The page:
Actually, as a child, I lived in Long Island but commuted to New York regularly during weekends; my father (who was a manager at the hotel) drove the Colby family.  Sometimes friends from my school, Woodmere Academy, would ride along on weekends for lunch at the hotel and even a Broadway matinee.  Conversely, I had a memorable playdate at my own home in Long Island with a kid staying at the hotel. The kid was actor Jay North, TV's "Dennis the Menace."  He came to our home in Hewlett for lunch and played in our backyard.  I remember being a little shocked discovering the blond "Dennis" actually had dark roots.  

In my late teens, even more friends visited me when--at the age of 18 during my college years--I moved into the hotel.  All I had to do was go upstairs, when Sam Hagan (my best friend from Woodmere Academy) and his wife Chris enjoyed their wedding reception at the hotel.  They later attended my own engagement party there on Valentine's Day. My ultimate "playdate" at the hotel was when my grandparents allowed me to convert the hotel's Annex into a rehearsal space where many of my musicals had their auditions and rehearsals (as described in the book).

What did you learn as a kid in the Algonquin that relate to your experiences as a teacher now?

I was an introverted kid who didn't always communicate well with my classmates.  However, through my interest in the Arts and theatre, I had no trouble conversing with Algonquin regulars, including many of the more famous guests.  They never spoke down to me, but boosted my confidence enormously.  That's how--nowadays--I try to communicate with my students.  I try my best to be their friends, to demonstrate enjoyment in what they're learning, and to help in any way I can.  I also emphasize how important reading, giving education a chance, and the Arts were in transforming me from a so-so student at Woodmere Academy to an A student in my college years.

Did you ever meet Kay Thompson, since you were the male "Eloise"? Although I guess I should also ask if you met Liza Minnelli, since she was the inspiration for the character.

I never met Kay Thompson, but have met Liza on a few occasions.  There are conflicting reports on whether Liza was actually the basis for Eloise, although I do use that point of view in a lyric I wrote about my growing up at the Algonquin (You can hear the song at  http://www.michaelcolby.com/index.php/the_algonquin_kid/)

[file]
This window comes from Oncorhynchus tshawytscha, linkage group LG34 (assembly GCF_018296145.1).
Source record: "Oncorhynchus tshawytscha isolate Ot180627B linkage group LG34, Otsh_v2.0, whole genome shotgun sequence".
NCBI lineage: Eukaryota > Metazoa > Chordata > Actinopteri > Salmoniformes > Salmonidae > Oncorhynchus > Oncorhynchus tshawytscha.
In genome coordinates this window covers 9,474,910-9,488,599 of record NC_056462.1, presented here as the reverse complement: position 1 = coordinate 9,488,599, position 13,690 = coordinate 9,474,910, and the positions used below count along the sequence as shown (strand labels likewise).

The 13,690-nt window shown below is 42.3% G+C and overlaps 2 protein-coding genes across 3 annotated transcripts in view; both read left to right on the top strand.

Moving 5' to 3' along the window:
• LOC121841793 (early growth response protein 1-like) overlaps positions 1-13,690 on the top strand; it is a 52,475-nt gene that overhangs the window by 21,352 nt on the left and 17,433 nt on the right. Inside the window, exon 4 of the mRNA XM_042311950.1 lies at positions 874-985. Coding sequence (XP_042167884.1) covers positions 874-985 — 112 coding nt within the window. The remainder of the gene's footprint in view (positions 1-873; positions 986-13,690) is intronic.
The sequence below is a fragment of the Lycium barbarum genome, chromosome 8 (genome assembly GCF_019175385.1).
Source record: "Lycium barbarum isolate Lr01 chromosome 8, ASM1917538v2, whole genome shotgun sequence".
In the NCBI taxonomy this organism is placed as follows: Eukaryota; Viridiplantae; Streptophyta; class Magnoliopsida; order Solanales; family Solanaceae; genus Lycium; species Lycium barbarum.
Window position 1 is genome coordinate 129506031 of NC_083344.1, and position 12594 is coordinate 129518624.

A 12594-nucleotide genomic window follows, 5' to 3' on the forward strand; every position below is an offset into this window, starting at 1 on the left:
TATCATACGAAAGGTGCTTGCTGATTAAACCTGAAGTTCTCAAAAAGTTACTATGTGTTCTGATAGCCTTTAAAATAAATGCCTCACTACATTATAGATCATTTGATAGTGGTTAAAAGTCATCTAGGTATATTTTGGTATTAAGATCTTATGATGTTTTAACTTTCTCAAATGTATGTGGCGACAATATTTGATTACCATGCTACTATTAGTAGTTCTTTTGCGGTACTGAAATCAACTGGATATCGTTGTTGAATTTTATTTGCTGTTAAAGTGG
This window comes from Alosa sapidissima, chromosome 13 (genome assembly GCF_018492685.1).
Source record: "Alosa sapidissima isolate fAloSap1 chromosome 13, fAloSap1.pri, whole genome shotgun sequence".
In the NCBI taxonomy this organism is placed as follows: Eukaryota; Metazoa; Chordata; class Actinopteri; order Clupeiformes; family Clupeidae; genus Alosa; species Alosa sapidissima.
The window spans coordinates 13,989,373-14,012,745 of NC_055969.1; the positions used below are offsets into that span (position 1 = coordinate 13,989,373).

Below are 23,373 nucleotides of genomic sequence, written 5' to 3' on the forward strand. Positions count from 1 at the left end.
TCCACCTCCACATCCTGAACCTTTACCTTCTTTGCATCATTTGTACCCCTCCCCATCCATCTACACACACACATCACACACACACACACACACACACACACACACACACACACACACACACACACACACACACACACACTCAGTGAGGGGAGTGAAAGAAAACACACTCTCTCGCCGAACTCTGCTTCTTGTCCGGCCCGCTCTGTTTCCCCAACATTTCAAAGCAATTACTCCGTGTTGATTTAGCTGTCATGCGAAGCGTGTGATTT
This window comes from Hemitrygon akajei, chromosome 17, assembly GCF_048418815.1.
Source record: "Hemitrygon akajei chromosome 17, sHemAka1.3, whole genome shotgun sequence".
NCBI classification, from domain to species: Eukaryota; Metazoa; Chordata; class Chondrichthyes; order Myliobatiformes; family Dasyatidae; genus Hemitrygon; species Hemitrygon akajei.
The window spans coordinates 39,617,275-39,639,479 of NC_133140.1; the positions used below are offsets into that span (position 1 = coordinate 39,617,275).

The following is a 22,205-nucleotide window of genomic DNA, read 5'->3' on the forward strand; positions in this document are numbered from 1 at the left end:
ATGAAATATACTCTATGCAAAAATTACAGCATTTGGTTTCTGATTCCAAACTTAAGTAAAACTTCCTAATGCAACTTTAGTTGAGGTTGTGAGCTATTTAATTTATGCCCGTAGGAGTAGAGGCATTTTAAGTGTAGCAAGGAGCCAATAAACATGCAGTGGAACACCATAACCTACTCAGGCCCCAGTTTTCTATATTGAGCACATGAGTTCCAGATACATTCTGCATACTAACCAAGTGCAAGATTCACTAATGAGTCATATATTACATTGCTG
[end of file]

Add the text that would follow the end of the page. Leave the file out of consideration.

I've been compared to Eloise

Who grew up at the Plaza

As based on Liza Minnelli.

But my fam'ly came from overseas

With names like Coh'n and Maza

And built the South's first Kosher deli.

Moreover, a close family friend is Hillary Knight, illustrator of the Eloise series and the subject of Lena Dunham's documentary "It's Me, Hillary: The Man Who Drew Eloise."  Hillary likewise designed the illustrations for the book, The Algonquin Kid (by Val Schaffner), and has been a longtime friend of my brother Douglas.

Don't you miss the excitement of those days?   Yes, I deeply miss those days--especially being with my family there.  But the book has helped me recapture some of that.  And the Algonquin management has been very supportive and kind to me.

What was the highlight of your own entertainment career?     Foremost, on my 50th birthday, the magnificent off-Broadway company, Amas Musical Theatre, torchbearers of non-traditional casting, honored me with a benefit for the company, featuring my alumni.  The event also became a recording spotlighting actors from my shows performing songs from CHARLOTTE SWEET, TALES OF TINSELTOWN, MRS. McTHING, and others.  Among the performers were Broadway stars like Ron Raines, Alison Fraser, Merle Louise (the original Beggar Woman in SWEENEY TODD), and Christine Pedi, joined on the CD version by Michael Feinstein.  My own son Steve sang opposite Donna English (a favorite at Paper Mill Playhouse, who's now standby for Renee Fleming in Broadway's LIVING ON LOVE).

Further, one of my greatest joys was working with the late Broadway actor, Bruce Adler.  I co-wrote a tribute to Danny Kaye for him, HERE'S TO DANNY, which was a big hit in Florida.  Commuting between Metuchen and New York rehearsals, writing comedy sketches then returning to my wife and son in suburbia, I felt like I was living an episode of The Dick Van Dyke Show (My wife and I even bear some resemblance to the actors).

What do you most want audiences to walk away with from your book?

It's my hope that my book conveys all the excitement, humor, and sense of history I experienced during those days when I was blessed to be part of this very unique hotel.